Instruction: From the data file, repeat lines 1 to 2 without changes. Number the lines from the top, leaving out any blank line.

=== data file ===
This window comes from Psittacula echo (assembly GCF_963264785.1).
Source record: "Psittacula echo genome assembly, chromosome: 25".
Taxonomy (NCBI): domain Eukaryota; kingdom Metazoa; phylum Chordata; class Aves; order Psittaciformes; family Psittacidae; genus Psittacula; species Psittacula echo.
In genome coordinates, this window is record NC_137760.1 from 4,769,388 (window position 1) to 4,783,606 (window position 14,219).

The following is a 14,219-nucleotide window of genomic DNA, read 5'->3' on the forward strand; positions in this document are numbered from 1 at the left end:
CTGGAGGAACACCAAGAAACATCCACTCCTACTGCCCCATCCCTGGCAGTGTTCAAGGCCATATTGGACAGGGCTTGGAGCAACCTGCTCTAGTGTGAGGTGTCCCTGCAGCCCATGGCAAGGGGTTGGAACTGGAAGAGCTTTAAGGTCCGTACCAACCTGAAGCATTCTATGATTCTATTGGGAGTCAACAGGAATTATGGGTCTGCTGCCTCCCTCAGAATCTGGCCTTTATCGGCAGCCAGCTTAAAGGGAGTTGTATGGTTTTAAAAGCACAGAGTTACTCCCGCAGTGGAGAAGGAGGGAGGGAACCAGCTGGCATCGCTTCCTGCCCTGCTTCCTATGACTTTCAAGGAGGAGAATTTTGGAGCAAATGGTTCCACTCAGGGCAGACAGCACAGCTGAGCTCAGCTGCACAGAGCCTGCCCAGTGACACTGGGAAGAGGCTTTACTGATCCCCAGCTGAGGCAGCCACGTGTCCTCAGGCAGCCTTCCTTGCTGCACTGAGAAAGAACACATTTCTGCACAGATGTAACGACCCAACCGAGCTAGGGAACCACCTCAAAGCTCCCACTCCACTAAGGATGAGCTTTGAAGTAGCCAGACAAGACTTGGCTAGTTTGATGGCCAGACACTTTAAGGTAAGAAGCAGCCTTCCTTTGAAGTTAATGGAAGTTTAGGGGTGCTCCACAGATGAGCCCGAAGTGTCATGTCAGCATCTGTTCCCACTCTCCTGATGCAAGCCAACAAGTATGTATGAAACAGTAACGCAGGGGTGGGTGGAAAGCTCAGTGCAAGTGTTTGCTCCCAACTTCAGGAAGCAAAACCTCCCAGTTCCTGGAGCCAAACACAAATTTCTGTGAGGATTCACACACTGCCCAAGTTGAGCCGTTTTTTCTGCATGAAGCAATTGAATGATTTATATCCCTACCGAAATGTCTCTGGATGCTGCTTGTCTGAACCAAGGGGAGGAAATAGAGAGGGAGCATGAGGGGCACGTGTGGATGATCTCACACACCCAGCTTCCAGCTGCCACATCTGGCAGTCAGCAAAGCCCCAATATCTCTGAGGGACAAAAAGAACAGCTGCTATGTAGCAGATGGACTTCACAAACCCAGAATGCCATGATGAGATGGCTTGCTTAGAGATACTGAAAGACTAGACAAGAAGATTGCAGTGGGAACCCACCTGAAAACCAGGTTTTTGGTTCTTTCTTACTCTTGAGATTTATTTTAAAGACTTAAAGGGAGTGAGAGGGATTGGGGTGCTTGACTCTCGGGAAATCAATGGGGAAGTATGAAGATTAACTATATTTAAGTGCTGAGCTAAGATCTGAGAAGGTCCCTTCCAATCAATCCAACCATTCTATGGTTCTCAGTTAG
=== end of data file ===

This window comes from Psittacula echo (assembly GCF_963264785.1).
Source record: "Psittacula echo genome assembly, chromosome: 25".